An ignition interlock device is a requirement of a restricted license in Virginia subsequent to any DUI conviction. It’s a device installed in your car that you have to blow into, and if it registers any alcohol, the car will not start. Additionally, it will report any violations to the manufacturer, who will then report it to ASAP and the court. Although it is always preferable to avoid having to install an ignition interlock, it is often a better option than losing your license completely. To discuss whether an ignition interlock applies to your case, call and schedule a consultation with an Alexandria DUI lawyer today.
Basically it works like this: before your car starts, you must blow into this device. If it detects alcohol, it will not allow the car to start and you will have fifteen minutes to re-test to show that you do not have any alcohol in your system. Even if you retest without alcohol, your first test will be reported to ASAP, which can result in a violation of the conditions of your sentence. This could include further suspension of your license and maybe even imposition of any suspended jail sentence. But if the device does not register alcohol, you will be free to drive. The device comes with an installation fee and a monthly fee to have it in your car, as well as certain maintenance requirements.
Installing an IID is expensive. There is an installation fee as well as monthly fees. It can end up costing hundreds or even thousands of dollars to get the ignition interlock installed in your car and keep it there for the duration required by the court in your case.
In Alexandria, you must have an ignition interlock device installed in your vehicle if you’re convicted of DUI and you have been granted a restricted license. By law, every single restricted license for alcohol-related offenses carries a mandatory ignition interlock. If your license is suspended for one year and you have an ignition interlock under a restricted license, you can apply to have it removed after six months, but you will have to have the ignition interlock for at least those six months. The only scenario in which you don’t have to have ignition interlock is if you do not plan on driving for one year and you do not drive at all for that year. Otherwise, any restricted license carries a mandate for an ignition interlock.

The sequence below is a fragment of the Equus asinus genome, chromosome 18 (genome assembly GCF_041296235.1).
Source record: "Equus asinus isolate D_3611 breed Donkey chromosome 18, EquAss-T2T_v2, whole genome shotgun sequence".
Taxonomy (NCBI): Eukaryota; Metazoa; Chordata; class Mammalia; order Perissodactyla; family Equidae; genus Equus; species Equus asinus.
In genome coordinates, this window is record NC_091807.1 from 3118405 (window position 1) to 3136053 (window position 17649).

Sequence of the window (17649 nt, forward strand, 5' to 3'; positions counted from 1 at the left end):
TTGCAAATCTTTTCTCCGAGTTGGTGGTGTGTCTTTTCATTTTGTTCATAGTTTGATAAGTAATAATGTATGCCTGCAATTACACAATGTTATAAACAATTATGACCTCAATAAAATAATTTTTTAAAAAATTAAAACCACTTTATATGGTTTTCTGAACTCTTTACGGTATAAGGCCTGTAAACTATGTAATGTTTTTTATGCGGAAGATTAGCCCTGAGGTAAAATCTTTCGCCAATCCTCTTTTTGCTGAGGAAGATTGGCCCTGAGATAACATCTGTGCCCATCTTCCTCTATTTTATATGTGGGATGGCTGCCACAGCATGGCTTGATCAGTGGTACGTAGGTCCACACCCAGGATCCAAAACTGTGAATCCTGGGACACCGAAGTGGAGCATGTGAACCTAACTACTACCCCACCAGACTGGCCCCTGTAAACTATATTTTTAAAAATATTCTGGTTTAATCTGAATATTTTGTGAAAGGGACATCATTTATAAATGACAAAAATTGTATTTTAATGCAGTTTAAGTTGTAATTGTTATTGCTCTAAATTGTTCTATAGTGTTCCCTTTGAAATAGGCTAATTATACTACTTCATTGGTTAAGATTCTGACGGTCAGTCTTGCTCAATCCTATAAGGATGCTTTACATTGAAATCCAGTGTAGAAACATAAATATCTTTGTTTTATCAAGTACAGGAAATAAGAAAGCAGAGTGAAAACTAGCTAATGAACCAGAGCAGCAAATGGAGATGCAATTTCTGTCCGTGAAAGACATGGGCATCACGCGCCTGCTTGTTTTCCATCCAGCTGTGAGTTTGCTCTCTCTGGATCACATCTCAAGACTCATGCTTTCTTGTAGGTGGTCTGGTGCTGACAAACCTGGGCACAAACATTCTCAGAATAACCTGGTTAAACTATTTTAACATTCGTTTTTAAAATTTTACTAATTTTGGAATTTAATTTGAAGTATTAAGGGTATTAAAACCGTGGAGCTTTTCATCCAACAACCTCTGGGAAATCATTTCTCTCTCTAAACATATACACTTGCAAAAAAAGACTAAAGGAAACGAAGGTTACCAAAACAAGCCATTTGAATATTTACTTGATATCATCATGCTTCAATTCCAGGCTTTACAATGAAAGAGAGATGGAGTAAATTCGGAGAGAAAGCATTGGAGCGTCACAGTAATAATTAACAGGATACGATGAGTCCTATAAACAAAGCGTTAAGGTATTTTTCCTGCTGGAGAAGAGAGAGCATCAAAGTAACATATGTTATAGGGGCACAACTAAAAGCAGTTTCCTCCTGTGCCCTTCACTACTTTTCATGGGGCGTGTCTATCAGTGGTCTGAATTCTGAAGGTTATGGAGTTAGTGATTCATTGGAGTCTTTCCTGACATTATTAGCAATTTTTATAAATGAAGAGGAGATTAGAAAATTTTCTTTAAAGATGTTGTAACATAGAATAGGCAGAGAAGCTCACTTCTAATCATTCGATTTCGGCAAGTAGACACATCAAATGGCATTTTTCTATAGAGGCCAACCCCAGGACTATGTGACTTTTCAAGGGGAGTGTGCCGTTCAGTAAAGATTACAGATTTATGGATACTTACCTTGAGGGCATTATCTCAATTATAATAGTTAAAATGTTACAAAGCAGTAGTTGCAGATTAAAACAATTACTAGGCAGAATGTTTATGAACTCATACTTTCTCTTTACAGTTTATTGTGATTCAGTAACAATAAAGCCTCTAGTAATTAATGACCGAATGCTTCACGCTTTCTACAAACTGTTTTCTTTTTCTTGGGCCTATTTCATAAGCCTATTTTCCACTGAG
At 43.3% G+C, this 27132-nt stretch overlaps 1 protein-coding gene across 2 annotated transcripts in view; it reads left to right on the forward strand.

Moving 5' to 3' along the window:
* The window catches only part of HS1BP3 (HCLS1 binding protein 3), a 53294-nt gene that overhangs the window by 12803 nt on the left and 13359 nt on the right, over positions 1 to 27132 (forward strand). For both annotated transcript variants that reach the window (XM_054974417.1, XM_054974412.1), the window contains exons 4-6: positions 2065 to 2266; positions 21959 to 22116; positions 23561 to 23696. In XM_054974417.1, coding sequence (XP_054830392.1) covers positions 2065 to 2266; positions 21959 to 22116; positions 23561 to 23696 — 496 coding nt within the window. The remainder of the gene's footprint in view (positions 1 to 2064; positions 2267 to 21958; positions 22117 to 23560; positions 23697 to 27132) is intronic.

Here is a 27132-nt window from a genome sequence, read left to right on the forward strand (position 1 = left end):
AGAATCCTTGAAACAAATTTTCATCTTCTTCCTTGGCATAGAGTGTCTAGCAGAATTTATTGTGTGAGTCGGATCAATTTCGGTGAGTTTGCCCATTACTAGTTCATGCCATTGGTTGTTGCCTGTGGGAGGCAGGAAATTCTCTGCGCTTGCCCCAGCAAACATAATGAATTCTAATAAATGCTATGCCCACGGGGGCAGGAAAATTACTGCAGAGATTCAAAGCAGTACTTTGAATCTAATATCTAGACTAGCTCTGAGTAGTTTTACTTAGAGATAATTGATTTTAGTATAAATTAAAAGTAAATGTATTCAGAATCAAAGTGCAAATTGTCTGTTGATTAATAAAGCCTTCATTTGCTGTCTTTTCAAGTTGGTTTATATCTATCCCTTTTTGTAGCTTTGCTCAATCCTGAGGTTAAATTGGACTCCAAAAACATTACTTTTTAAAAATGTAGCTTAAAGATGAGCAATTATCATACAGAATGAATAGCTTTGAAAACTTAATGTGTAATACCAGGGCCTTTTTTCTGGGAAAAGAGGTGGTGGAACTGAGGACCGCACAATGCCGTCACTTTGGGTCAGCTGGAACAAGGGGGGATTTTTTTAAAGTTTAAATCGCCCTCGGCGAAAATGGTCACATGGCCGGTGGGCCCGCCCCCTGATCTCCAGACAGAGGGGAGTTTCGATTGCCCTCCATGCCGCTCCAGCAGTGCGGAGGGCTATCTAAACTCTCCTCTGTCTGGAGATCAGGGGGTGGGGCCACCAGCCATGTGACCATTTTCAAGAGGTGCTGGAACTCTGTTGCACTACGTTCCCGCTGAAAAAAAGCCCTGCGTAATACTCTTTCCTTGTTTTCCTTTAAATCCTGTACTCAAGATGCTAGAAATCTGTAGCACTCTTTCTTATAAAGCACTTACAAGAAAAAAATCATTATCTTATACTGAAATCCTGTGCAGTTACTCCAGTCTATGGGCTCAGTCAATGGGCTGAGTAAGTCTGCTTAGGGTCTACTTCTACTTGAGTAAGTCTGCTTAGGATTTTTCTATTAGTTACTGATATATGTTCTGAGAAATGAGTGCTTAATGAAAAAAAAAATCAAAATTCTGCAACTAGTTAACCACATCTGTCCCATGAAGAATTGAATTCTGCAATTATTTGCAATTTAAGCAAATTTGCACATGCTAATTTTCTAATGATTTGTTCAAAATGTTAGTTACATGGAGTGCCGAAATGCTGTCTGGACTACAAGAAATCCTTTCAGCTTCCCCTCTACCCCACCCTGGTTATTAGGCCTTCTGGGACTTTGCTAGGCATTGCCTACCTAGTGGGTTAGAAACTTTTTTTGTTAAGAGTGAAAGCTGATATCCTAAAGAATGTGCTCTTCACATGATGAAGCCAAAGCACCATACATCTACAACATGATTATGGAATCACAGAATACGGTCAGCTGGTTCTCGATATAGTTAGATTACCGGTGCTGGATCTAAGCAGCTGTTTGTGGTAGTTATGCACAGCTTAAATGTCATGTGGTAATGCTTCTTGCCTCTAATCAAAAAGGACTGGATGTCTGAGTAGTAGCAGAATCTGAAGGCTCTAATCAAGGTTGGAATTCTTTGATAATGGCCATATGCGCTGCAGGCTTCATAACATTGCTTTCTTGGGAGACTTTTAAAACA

If the judge grants you a restricted license, the duration of the ignition interlock requirement depends on how long your license is suspended for. Typically, it would be for at least six months of continuous use, without any violations, on the first conviction for DUI. After six months, you would then have to apply for the court to remove the ignition interlock. The court doesn’t have to grant that motion for at least six months, and it’s possible that a judge may choose to leave the device in place for years.
Once you are convicted of DUI, there’s not much an attorney can do for you in relation to an IID. If you’re convicted of DUI, then the court must impose the ignition interlock device. Attorneys can advise you which company works the best, and if you’ve been charged with a violation of the ignition interlock, an attorney will be extremely helpful in defending against that type of charge. An attorney can also help you to petition the court to remove the IID after six months of continuous use.
Nobody really wants to install an IID, it’s a pain, it costs money and it can be embarrassing to have in your car. But since it’s mandated by state law and there’s no alternative if you want to be able to drive on a restricted license, my clients generally choose to have an IID installed.